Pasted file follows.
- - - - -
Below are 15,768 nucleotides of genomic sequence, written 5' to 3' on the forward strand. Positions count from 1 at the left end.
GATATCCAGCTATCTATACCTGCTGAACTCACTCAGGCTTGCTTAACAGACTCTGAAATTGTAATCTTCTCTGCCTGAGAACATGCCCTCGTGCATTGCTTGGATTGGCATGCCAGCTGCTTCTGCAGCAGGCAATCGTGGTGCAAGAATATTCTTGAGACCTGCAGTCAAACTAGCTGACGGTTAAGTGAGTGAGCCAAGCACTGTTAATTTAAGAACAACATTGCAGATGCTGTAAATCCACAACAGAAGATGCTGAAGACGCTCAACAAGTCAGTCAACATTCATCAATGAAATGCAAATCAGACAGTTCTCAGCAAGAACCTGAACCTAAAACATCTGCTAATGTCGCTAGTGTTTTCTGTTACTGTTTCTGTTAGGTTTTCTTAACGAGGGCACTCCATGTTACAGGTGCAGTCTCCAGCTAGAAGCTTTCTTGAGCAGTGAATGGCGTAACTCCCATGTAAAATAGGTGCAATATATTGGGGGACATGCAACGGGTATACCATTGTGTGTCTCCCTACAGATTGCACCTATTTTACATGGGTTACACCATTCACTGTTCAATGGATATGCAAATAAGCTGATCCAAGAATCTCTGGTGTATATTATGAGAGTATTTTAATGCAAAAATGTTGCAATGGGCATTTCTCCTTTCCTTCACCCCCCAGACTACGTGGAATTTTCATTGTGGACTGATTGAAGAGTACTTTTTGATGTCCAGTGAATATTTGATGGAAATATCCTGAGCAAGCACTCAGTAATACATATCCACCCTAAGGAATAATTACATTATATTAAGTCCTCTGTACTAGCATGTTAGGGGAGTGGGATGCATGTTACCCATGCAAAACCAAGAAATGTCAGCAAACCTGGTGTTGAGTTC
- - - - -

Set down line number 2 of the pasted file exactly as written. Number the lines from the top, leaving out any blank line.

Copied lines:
GATATCCAGCTATCTATACCTGCTGAACTCACTCAGGCTTGCTTAACAGACTCTGAAATTGTAATCTTCTCTGCCTGAGAACATGCCCTCGTGCATTGCTTGGATTGGCATGCCAGCTGCTTCTGCAGCAGGCAATCGTGGTGCAAGAATATTCTTGAGACCTGCAGTCAAACTAGCTGACGGTTAAGTGAGTGAGCCAAGCACTGTTAATTTAAGAACAACATTGCAGATGCTGTAAATCCACAACAGAAGATGCTGAAGACGCTCAACAAGTCAGTCAACATTCATCAATGAAATGCAAATCAGACAGTTCTCAGCAAGAACCTGAACCTAAAACATCTGCTAATGTCGCTAGTGTTTTCTGTTACTGTTTCTGTTAGGTTTTCTTAACGAGGGCACTCCATGTTACAGGTGCAGTCTCCAGCTAGAAGCTTTCTTGAGCAGTGAATGGCGTAACTCCCATGTAAAATAGGTGCAATATATTGGGGGACATGCAACGGGTATACCATTGTGTGTCTCCCTACAGATTGCACCTATTTTACATGGGTTACACCATTCACTGTTCAATGGATATGCAAATAAGCTGATCCAAGAATCTCTGGTGTATATTATGAGAGTATTTTAATGCAAAAATGTTGCAATGGGCATTTCTCCTTTCCTTCACCCCCCAGACTACGTGGAATTTTCATTGTGGACTGATTGAAGAGTACTTTTTGATGTCCAGTGAATATTTGATGGAAATATCCTGAGCAAGCACTCAGTAATACATATCCACCCTAAGGAATAATTACATTATATTAAGTCCTCTGTACTAGCATGTTAGGGGAGTGGGATGCATGTTACCCATGCAAAACCAAGAAATGTCAGCAAACCTGGTGTTGAGTTC